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Weymouth mayor continues talks with Spectra Energy despite local objection

The mayor said federal regulators will probably approve the construction of a natural- gas compressor station near the Fore River Bridge, despite strong local opposition. Massachusetts Department o f Transportation/file

Mayor Robert Hedlund says he’s talking to Spectra Energy about a mitigation package involving millions of dollars for the town if the company builds a natural-gas compressor station near the Fore River Bridge — despite his opposition to the project and calls from local residents to stop the talks.

“It would be irresponsible not to talk with them,” Hedlund said in a phone interview Tuesday. “We’re backed into a corner.”

The offer calls for a $12 million payment in the fall of 2016, followed by another $1 million annually for the next 14 years, and potentially more in property tax adjustments, according to Hedlund’s office.


Hedlund said attorneys for the town advised him that the Federal Energy Regulatory Commission did not appear to be swayed by Weymouth’s concerns that the compressor station posed a safety threat — and would probably approve Spectra’s plans soon. The federal agency has ultimate authority over the project.

A spokesman for Spectra did not respond to several requests for comment.

The Fore River station is part of the Texas-based company’s $1 billion plan to upgrade and expand its pipeline systems to bring in more natural gas from its network to New England and Canada. The company has said the project is needed to meet consumer demand, and the compressor station is needed to keep the gas flowing smoothly.

Spectra is the only company planning a major natural-gas project in Massachusetts after energy giant Kinder Morgan Inc. pulled the plug on its controversial $3.3 billion plan to build a pipeline through parts of Massachusetts and Southern New Hampshire. The announcement in April cited lack of demand from natural-gas customers.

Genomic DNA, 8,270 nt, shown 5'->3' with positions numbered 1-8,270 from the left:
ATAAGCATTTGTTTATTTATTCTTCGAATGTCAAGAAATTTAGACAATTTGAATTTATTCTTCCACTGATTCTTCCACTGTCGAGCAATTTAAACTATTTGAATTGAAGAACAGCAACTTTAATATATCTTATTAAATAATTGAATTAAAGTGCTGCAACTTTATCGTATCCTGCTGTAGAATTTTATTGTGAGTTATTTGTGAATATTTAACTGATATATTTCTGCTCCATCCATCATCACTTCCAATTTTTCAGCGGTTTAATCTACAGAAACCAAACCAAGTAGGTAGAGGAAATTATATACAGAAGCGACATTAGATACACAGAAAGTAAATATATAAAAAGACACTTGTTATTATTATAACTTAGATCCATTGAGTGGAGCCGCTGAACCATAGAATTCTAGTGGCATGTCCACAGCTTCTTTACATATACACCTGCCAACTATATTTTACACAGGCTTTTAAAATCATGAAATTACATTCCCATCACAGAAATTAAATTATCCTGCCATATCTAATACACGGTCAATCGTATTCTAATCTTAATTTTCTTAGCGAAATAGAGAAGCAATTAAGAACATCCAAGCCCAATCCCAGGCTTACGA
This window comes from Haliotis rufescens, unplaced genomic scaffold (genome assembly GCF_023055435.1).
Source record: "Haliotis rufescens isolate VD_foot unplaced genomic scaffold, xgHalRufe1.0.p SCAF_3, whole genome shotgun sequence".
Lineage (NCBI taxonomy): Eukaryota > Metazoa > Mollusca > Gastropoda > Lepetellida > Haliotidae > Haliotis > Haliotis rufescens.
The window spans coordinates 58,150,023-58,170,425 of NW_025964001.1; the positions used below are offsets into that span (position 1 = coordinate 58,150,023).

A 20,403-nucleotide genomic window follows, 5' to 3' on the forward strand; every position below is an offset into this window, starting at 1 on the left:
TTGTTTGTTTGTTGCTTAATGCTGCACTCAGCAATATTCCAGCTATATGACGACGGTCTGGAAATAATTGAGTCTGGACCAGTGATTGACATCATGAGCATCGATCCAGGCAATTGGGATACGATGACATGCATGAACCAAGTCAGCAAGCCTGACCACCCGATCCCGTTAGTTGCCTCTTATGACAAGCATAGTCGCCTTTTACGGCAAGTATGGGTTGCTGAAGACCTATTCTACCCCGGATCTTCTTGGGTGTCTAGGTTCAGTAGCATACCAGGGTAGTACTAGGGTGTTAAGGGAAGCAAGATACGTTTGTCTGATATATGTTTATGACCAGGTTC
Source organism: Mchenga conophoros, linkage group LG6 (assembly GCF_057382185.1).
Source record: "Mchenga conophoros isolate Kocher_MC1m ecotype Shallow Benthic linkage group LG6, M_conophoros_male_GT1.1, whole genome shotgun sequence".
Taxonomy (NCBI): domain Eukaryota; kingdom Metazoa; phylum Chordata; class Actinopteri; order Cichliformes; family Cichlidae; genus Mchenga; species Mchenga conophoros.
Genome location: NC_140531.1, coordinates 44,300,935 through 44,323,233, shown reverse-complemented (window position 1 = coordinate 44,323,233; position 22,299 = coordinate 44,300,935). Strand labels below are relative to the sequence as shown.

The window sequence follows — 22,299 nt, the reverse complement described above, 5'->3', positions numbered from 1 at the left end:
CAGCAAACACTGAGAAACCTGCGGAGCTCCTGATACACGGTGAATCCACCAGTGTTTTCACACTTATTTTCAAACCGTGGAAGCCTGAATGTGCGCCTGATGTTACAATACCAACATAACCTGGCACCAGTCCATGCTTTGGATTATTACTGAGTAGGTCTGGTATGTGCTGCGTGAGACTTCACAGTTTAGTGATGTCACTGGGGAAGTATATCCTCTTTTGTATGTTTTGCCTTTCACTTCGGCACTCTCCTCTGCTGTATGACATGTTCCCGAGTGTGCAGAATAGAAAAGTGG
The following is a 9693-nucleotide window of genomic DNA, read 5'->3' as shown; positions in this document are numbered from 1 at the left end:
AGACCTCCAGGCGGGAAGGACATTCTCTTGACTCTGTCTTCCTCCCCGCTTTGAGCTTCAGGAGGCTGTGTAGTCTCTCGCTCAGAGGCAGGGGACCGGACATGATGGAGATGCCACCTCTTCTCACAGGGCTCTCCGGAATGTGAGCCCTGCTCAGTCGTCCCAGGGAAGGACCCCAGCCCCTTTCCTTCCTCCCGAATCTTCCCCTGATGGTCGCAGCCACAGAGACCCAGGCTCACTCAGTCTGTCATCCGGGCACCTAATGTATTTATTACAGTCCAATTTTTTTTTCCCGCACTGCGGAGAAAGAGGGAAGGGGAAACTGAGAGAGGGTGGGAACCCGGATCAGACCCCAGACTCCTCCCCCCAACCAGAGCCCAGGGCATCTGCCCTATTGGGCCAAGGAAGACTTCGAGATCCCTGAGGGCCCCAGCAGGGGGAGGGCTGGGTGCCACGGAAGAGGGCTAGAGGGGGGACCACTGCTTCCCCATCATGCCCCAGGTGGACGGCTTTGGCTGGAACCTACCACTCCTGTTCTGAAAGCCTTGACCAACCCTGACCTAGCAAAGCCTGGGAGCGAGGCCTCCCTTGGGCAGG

Opponents of the Fore River station held a press conference at the site to urge Hedlund and other local officials to refuse any mitigation money.

“There is no amount of money that would be worth our health, our safety, our environment, or our economic well-being,” said Alice Arena, who chairs Fore River Residents Against the Compressor Station.


The advocacy group and local officials, including Hedlund and the Weymouth Town Council, have argued that compressor stations usually are built in rural areas to minimize any potential impact from pollution or explosions. They say the Fore River location is unsuitable because it is too close to homes, a major commuter route, and numerous other existing hazardous sites such as the Citgo marine petroleum terminal.

Hedlund said discussing mitigation with Spectra didn’t “allay my concerns or dislike of this project,” but he was compelled to try to get the town the best deal possible if the project was inevitable.

He said the talks involved only the first half of Spectra’s plans. The company has divided its proposal into two separate projects called the Atlantic Bridge Project and the Access Northeast Project.

The compressor station is part of the Atlantic Bridge Project. The Access Northeast Project includes construction of at least 4 miles of new large gas pipelines in Weymouth and expansion of the new compressor station.

Johanna Seltz can be reached at